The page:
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  • wiredcav commented on ShiftyTips's instructable DIY Air Conditioner3 months ago
    DIY Air Conditioner

    >> 2nd law of termodimanics says nothing to you ? ?Not so quick. He may be freezing the bottles in his freezer in the kitchen and cooling a bedroom upstairs. That's no so unreasonable. Personally I would by a bag or block of ice from the grocery store.

    >> Maybe an airlock to isolate the bedroom?Yes - we call it a door.

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  • wiredcav commented on Jonathanrjpereira's instructable All You Need to Know About LEDs10 months ago
    All You Need to Know About LEDs

    Yup. I have used them that way as sensors for the light of a similar LED.

    Dome LED's have a fairly wide variety of emission angles. This is generally controlled by how far they place the light emitter from the dome. The spec sheets almost always give you a "half-power angle" (the angle off-axis at which you're seeing only half the brightness). If you want a much wider emission angle you can cut the dome off with a dremel tool. If you care, you can then file or polish the end, but it's not necessary. The closer you cut it to the emission device, the wider angle you'll get. But be careful not to cut too close because there's a tiny wire in there that usually cannot be seen by eye.You'll find plenty of LED's here: http://www.ledsupply.com/

    Dome LED's have a fairly wide variety of emission angles. This is generally controlled by how far they place the light emitter from the dome. The spec sheets almost always give you a "half-power angle" (the angle off-axis at which you're seeing only half the brightness). If you want a much wider emission angle you can cut the dome off with a dremel tool. If you care, you can then file or polish the end, but it's not necessary. The closer you cut it to the emission device, the wider angle you'll get. But be careful not to cut too close because there's a tiny wire in there that usually cannot be seen by eye.You'll find plenty of LED's here: http://www.ledsupply.com/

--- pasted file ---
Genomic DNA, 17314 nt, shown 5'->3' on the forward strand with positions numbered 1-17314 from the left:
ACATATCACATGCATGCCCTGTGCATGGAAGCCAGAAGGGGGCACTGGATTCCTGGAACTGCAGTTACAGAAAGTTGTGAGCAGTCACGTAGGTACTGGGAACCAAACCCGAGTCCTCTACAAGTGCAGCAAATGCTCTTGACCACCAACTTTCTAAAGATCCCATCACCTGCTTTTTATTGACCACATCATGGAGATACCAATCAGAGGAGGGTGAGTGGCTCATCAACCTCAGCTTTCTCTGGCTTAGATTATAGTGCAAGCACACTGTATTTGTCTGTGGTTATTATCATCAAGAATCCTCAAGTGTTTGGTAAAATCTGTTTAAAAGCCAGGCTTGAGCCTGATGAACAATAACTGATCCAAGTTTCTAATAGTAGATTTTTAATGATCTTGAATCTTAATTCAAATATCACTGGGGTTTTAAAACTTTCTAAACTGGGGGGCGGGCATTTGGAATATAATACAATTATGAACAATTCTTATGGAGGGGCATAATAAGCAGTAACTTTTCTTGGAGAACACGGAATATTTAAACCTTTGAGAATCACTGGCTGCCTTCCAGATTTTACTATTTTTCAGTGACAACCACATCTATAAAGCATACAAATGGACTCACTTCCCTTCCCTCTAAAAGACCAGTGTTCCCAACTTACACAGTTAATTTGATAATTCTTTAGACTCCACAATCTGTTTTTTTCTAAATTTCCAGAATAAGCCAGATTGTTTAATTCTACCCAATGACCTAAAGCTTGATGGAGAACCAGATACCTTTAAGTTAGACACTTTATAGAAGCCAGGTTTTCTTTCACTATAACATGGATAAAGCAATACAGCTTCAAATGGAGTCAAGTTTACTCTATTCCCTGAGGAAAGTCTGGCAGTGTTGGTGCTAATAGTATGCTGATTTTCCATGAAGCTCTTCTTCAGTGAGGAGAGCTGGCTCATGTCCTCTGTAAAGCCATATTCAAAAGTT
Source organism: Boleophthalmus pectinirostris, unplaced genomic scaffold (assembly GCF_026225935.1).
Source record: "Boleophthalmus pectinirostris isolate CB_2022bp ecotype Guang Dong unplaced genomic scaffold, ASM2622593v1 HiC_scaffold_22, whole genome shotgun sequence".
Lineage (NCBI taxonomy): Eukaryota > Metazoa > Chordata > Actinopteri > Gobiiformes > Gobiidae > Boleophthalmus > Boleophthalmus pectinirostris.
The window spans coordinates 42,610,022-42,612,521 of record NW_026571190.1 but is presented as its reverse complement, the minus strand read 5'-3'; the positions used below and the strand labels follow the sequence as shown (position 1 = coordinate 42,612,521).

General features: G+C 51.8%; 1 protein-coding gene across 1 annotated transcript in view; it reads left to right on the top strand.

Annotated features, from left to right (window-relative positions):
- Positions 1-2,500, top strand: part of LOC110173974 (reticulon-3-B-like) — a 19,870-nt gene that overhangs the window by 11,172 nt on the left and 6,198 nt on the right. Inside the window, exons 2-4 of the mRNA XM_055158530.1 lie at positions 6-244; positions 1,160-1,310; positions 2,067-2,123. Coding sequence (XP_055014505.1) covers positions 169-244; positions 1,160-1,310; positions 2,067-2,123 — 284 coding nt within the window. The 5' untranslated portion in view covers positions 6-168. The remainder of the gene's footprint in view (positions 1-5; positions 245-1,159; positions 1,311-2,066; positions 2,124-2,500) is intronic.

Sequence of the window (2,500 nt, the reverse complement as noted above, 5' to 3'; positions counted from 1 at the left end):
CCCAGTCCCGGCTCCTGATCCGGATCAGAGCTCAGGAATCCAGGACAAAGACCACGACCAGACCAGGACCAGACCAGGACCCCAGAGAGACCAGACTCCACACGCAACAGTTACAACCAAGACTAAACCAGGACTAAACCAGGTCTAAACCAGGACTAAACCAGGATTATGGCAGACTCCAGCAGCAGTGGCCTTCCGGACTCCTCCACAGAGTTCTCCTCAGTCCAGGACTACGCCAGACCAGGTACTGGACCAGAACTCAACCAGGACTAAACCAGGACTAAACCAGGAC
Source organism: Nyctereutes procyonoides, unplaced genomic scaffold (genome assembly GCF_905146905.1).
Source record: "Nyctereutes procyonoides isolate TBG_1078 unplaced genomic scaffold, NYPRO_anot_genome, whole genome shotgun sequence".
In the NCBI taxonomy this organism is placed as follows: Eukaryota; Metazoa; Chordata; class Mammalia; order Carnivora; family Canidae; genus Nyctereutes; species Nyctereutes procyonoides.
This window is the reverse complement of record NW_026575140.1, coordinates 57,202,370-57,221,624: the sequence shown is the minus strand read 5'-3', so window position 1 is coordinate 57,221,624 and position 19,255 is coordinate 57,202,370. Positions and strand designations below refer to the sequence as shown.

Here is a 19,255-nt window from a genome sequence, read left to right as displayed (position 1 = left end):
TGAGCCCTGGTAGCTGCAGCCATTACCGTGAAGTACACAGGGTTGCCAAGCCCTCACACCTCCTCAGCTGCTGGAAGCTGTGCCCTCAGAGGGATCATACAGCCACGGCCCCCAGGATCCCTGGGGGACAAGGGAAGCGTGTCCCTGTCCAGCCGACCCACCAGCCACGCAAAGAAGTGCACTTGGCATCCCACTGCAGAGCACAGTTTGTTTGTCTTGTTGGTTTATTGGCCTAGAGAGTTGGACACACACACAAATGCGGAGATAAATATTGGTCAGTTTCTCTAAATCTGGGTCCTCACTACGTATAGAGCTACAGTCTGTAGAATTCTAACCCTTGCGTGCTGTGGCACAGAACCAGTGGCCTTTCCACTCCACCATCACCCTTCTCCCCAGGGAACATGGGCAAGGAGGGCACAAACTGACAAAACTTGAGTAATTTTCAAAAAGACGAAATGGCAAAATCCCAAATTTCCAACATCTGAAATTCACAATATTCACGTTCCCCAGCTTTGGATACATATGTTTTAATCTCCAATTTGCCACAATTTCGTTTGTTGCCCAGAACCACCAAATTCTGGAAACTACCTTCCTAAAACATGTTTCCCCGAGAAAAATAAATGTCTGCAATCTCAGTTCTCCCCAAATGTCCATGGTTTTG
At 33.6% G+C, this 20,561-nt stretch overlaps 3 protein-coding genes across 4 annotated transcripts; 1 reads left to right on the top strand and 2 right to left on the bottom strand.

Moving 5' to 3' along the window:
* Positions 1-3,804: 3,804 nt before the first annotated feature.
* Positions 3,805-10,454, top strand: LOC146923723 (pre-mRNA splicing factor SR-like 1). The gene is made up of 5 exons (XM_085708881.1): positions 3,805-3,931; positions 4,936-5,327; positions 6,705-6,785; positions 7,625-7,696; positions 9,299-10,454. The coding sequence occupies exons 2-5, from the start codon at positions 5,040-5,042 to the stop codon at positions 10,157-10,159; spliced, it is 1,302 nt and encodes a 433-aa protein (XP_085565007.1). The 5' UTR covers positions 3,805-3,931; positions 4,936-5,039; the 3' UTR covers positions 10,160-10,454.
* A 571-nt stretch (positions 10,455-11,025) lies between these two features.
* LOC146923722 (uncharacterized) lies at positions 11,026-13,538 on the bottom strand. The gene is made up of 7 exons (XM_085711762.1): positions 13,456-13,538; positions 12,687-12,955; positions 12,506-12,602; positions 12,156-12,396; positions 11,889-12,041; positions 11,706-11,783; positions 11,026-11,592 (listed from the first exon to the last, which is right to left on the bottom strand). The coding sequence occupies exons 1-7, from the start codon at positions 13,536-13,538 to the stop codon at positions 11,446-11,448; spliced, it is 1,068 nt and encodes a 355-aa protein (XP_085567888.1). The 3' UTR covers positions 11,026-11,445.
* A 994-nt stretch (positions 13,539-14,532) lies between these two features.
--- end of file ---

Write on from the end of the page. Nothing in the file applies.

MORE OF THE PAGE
Nice instructable. You mention that IR LED's "generally works on a transmission frequency of 38KHz". This is generally true, but it's not in any way related to the LED itself. The designer modulates the LED as a way for the receiver to discriminate it from other IR sources. LED's are also modulated at very low frequencies to simply show a blinking LED, and are often modulated at relatively high frequencies with varying duty-cycle to effectively control their brightness. And then some are modulated at much higher frequencies to send data (as used in fiber optics for example).You also mentioned that "You can test a IR LED by viewing it under a Camera whilst a current is appliead across the LED. In other words cameras can detect IR rays emitted from the LED." Thi...see more »Nice instructable. You mention that IR LED's "generally works on a transmission frequency of 38KHz". This is generally true, but it's not in any way related to the LED itself. The designer modulates the LED as a way for the receiver to discriminate it from other IR sources. LED's are also modulated at very low frequencies to simply show a blinking LED, and are often modulated at relatively high frequencies with varying duty-cycle to effectively control their brightness. And then some are modulated at much higher frequencies to send data (as used in fiber optics for example).You also mentioned that "You can test a IR LED by viewing it under a Camera whilst a current is appliead across the LED. In other words cameras can detect IR rays emitted from the LED." This is true, but most cameras incorporate an IR block filter. Cameras that don't have an IR block filter can generally see near IR quite well (and tend to be cheap cameras and particularly security cameras). But it should be mentioned that even some cell phone cameras don't see IR LED's very well at all because of their IR block filter.

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